Nov 30, 2015

Freight Costs in Mato Grosso Increase due to New Tolls

Author: Michael Cordonnier/Soybean & Corn Advisor, Inc.

Farmers in Mato Grosso have long complained about the very poor condition of the few major highways in the state and how those poor condition increase the cost of transporting their soybeans to distant ports. One obvious way of reducing those costs would be to improve highway BR-163 which is a two-lane highway full of pot holes and virtually the only major highway leading into and out of the state.

When the federal government announced plants several years ago to improve and expand the highways of Brazil by turning them into a toll road, farmers in Mato Grosso complained that they had already paid for the highway in taxes and that turning BR-163 into a toll road would increase their cost of transporting grain. Well, their assumption was correct and freight costs in Mato Grosso have just set a new high for the year.

Tolls are now being charged on BR-163 and according to the Mato Grosso Institute of Agricultural Economics (Imea), the cost of transporting corn from central Mato Grosso to the Port of Santos in southeastern Brazil (approximately 2,000 kilometers) recently hit a new high for the year at R$ 315.00 per ton or approximately US$ 2.30 a bushel using the current exchange rate of 3.7 Brazilian reals to the dollar. Ironically, one of the main reasons for the increase is the recent imposition of tolls along highway BR-163.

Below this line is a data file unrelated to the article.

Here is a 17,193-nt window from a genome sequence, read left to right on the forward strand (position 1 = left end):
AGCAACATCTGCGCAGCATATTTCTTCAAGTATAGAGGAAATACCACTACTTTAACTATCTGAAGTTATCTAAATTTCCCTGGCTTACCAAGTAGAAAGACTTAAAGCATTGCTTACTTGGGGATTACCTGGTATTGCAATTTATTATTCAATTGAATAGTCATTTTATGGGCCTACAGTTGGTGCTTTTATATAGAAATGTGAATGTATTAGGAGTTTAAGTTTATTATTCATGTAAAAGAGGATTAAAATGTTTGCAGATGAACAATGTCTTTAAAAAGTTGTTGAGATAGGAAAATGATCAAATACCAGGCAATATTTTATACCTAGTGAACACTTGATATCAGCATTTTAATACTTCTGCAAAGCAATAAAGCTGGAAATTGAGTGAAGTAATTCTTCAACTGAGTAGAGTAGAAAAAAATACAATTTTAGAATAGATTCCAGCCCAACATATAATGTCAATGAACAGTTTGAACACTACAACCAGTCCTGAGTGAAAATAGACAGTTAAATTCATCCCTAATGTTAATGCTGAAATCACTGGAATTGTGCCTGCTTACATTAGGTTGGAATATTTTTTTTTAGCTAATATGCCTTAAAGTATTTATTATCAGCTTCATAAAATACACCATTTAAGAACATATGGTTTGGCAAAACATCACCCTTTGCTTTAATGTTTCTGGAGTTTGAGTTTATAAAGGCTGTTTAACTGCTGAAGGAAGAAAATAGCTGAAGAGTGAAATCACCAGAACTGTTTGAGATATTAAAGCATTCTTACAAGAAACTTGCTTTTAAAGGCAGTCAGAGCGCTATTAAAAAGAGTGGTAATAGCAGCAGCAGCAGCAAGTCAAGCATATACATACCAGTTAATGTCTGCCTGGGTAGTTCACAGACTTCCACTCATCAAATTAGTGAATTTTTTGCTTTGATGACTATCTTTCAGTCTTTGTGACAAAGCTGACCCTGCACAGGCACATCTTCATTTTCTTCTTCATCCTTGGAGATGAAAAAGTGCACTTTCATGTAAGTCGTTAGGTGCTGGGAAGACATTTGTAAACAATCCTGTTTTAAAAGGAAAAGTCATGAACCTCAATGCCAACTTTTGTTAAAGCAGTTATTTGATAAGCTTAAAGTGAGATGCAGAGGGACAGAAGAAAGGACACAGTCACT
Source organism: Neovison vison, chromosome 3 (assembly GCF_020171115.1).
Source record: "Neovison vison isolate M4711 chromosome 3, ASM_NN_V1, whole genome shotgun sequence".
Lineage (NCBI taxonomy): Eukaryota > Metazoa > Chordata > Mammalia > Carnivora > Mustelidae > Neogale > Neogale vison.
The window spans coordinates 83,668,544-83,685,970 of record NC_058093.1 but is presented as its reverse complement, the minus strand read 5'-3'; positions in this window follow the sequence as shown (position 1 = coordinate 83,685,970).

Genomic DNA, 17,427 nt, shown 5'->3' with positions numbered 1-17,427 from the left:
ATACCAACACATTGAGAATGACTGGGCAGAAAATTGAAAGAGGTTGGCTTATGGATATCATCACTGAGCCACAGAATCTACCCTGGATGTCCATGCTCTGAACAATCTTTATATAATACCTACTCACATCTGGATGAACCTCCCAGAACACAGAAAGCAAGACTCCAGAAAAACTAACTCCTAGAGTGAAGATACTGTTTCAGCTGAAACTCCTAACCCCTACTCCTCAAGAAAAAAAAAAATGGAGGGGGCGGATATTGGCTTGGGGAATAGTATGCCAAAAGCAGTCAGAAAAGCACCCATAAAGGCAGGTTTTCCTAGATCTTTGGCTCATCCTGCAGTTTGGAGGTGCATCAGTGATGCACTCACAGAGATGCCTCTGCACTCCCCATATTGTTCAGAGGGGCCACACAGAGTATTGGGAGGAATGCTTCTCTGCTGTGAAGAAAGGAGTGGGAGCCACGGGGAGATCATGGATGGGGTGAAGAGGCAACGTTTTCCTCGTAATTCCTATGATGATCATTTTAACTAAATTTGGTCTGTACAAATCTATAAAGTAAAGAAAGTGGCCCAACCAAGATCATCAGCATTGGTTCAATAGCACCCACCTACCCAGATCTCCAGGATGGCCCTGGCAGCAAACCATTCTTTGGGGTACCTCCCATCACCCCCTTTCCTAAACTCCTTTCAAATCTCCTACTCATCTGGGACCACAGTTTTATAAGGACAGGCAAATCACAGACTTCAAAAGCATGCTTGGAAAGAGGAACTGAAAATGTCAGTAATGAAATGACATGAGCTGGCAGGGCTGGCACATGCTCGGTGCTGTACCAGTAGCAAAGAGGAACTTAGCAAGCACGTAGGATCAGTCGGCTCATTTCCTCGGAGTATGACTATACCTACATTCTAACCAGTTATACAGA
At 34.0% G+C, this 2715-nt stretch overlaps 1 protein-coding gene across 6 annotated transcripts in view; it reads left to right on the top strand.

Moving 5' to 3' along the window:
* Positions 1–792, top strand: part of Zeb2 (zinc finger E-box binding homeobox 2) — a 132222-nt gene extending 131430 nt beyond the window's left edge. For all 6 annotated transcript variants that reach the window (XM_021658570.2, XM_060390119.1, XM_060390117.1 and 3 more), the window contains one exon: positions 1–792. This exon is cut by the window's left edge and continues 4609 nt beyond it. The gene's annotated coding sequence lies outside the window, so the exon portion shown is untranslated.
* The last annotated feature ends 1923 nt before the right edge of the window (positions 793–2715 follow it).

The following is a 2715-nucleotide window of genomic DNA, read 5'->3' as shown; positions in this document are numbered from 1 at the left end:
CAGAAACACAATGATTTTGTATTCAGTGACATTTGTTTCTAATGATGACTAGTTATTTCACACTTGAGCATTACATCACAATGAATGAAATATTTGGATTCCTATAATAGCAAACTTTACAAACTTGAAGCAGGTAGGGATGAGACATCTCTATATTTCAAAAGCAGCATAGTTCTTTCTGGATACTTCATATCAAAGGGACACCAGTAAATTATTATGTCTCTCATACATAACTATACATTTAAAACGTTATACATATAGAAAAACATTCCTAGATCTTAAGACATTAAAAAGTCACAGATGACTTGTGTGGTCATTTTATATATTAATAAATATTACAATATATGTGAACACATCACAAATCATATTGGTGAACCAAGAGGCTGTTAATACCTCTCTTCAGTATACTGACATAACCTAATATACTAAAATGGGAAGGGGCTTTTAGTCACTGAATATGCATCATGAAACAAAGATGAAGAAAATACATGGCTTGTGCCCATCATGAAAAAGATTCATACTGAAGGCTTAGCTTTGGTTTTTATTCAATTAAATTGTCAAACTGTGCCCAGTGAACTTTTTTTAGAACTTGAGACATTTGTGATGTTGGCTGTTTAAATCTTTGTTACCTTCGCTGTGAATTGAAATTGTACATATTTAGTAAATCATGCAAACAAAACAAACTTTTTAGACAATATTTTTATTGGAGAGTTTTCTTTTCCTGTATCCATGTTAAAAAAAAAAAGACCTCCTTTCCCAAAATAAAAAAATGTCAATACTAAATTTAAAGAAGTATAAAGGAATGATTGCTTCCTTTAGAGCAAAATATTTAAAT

The highway was divided into sections and the work of widening the highway to four lanes was auctioned off to the lowest bidder, who then could charge tolls for a 25-year period to pay for the construction and to operate the highway. The winning companies are allowed to start charging tolls when 10% of the work has been completed. These tolls just went into effect along most of BR-163. The cost of the tolls of course will be passed on to the farmers in the form of lower prices paid for their grain.

The ultimate solution to these high costs is to move away from truck transport to more efficient rail or barge transport for bulk products such as commodities. The Brazilian government is slowly moving in that direction, but a severe economic downturn will delay some of these projects. For at least the next 5-10 years, the majority of Brazil's grain will still move to export facilities by trucks.

Personal note: When we travel through Brazil, we seek out toll roads because the highways are in much better condition, they are safer, it saves time, and the amenities along the highway such as rest areas and restaurants are vastly superior to regular highways. But of course, we only travel down the highway occasionally and we are not like Brazilian farmers whose income and livelihood depend on paying the tolls.